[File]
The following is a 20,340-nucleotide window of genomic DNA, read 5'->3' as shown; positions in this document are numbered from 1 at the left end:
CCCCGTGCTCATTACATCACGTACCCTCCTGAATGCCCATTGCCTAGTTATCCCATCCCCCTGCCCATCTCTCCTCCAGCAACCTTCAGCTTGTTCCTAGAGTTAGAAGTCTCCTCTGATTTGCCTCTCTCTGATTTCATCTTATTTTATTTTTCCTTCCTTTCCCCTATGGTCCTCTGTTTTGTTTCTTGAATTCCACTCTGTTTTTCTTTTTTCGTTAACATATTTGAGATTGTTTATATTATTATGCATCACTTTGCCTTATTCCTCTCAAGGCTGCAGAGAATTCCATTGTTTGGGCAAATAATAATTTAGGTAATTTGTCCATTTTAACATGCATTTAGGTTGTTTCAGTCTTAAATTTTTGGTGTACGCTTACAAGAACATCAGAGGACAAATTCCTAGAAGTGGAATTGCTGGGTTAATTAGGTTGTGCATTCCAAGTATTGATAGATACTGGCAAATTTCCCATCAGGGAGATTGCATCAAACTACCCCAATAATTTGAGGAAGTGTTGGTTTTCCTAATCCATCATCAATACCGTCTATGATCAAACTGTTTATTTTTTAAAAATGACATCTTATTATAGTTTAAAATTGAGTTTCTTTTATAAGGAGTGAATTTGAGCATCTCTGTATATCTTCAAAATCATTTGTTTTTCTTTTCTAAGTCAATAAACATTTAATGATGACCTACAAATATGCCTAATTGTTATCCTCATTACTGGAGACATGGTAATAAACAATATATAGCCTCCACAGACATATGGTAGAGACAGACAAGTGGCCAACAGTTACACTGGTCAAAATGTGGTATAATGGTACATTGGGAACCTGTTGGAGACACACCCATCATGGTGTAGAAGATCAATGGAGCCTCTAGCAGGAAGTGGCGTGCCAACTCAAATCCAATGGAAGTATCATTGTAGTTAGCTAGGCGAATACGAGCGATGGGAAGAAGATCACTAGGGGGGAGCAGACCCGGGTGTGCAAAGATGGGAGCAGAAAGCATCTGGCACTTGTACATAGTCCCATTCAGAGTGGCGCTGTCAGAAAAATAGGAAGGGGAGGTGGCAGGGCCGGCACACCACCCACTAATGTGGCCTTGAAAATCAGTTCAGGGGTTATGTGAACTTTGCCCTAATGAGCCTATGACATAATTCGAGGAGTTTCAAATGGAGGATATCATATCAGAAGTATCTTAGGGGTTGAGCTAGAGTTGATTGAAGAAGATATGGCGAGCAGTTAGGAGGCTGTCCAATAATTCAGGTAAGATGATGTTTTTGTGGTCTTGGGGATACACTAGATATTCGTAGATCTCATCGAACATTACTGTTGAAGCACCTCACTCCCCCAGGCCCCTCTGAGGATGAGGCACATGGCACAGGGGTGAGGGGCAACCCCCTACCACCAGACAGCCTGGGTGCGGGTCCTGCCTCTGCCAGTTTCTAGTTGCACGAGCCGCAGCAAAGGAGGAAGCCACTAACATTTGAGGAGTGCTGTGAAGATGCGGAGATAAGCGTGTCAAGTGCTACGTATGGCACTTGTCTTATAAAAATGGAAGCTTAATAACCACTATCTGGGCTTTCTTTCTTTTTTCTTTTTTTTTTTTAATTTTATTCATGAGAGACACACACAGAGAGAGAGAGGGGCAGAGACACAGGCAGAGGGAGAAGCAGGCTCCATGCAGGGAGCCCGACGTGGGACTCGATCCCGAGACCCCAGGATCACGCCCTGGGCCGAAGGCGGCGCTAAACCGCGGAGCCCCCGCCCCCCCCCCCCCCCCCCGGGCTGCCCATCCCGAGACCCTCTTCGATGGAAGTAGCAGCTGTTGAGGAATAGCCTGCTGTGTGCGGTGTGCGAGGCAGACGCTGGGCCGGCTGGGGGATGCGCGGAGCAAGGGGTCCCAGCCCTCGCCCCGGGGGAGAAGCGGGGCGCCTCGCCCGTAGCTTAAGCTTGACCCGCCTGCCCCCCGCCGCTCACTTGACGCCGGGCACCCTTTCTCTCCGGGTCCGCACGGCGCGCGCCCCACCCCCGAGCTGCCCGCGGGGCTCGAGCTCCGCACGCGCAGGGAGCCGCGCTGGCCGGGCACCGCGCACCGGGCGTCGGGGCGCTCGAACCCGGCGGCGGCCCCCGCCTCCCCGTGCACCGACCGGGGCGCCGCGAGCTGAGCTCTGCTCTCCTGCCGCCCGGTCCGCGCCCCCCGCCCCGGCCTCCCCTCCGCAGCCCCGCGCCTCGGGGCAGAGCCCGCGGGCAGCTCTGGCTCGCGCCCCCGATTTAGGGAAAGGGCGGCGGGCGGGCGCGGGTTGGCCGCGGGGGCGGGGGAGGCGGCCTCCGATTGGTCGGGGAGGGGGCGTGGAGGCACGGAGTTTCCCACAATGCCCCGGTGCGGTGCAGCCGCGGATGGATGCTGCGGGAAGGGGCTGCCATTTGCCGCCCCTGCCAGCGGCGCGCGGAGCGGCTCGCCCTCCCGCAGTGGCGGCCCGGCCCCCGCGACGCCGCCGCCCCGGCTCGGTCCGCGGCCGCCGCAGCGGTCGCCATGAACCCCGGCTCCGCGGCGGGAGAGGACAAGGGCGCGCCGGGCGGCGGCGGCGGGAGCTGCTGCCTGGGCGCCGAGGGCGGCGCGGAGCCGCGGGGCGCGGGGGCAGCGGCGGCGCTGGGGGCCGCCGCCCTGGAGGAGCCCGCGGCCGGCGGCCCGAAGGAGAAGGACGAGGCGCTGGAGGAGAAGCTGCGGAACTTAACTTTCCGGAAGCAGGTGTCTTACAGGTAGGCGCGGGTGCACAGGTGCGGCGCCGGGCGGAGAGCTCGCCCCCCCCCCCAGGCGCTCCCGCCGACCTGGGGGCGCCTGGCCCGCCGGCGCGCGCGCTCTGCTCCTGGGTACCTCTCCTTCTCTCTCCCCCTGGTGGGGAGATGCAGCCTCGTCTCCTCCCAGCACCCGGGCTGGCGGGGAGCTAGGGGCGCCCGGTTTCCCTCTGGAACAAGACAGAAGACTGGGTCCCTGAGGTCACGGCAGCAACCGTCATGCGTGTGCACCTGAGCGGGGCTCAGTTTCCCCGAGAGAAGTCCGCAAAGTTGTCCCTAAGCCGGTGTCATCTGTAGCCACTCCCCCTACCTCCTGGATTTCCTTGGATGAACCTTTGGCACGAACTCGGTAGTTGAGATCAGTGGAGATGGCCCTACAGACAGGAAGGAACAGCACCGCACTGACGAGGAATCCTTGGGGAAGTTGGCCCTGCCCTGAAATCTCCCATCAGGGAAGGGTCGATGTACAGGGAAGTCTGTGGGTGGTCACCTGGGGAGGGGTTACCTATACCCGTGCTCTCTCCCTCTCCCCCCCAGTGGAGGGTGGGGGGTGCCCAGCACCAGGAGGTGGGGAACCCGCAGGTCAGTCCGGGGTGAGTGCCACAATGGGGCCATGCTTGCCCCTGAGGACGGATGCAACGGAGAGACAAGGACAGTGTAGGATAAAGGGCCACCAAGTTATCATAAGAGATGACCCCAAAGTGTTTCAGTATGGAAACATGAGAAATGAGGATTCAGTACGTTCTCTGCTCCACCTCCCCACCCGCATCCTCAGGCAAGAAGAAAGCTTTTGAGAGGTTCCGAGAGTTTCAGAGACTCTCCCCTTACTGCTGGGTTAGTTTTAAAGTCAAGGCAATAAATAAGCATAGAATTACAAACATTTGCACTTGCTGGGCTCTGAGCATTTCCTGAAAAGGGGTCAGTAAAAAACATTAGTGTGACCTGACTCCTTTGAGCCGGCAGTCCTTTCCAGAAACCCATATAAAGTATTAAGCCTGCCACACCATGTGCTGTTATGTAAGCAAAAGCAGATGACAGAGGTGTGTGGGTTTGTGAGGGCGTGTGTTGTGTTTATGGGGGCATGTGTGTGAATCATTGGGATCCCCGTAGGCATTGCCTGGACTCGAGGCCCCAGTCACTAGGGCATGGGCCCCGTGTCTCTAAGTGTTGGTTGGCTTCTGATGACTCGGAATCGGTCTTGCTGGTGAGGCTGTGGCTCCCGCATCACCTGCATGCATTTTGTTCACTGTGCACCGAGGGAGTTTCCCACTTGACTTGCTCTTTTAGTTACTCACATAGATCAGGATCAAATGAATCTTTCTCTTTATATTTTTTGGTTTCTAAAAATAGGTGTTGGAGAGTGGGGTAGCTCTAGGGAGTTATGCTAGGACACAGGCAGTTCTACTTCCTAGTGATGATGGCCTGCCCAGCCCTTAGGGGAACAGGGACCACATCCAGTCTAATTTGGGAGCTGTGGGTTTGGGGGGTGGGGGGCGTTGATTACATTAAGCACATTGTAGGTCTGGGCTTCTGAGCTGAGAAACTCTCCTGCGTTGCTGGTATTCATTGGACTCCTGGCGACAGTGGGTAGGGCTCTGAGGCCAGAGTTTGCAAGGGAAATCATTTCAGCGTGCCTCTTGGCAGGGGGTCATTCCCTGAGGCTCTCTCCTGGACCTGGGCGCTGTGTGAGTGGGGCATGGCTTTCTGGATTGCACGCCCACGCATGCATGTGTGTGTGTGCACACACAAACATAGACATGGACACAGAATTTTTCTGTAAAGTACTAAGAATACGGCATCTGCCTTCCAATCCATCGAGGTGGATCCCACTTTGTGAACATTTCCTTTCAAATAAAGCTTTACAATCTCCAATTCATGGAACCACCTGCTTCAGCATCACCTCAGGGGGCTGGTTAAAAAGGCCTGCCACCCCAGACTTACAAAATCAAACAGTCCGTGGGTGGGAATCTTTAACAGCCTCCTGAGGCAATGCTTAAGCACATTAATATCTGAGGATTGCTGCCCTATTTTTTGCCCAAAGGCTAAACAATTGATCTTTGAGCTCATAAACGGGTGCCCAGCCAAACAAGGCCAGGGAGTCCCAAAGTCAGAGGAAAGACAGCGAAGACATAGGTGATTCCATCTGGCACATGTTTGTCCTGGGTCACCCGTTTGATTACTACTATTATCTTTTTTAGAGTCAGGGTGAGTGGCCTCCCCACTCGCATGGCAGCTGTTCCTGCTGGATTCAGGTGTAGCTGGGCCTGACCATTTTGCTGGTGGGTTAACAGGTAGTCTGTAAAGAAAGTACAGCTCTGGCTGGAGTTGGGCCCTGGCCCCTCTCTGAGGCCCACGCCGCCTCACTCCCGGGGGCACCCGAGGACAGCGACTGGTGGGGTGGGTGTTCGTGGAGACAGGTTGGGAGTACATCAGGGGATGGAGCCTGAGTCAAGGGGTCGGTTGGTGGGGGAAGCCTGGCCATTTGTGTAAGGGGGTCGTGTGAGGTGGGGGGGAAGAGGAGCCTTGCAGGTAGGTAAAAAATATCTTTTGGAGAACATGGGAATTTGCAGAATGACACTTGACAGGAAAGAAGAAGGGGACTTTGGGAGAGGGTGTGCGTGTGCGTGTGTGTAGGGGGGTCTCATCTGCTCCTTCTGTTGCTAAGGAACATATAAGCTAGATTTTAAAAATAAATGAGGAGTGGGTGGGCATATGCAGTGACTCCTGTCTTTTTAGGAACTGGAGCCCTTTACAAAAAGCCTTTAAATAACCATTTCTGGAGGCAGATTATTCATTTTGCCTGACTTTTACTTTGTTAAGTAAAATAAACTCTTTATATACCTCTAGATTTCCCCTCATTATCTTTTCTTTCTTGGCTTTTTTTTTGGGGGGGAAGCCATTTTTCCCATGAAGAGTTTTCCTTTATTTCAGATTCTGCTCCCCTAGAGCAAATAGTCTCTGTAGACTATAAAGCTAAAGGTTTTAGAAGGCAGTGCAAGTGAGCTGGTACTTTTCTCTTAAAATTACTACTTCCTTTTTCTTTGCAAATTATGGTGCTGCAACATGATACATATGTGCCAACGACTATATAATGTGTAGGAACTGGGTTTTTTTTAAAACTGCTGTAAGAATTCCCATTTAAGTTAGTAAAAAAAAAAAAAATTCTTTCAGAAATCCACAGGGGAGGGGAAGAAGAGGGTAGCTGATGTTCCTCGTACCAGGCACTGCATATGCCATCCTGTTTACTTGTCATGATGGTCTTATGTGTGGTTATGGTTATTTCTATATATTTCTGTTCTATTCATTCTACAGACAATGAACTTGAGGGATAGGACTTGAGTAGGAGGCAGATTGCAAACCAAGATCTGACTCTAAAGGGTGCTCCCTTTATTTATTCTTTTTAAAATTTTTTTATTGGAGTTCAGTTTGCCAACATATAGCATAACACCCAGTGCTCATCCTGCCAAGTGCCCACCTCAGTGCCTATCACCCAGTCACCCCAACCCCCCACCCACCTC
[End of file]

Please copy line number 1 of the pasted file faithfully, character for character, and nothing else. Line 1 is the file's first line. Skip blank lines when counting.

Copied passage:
The following is a 20,340-nucleotide window of genomic DNA, read 5'->3' as shown; positions in this document are numbered from 1 at the left end: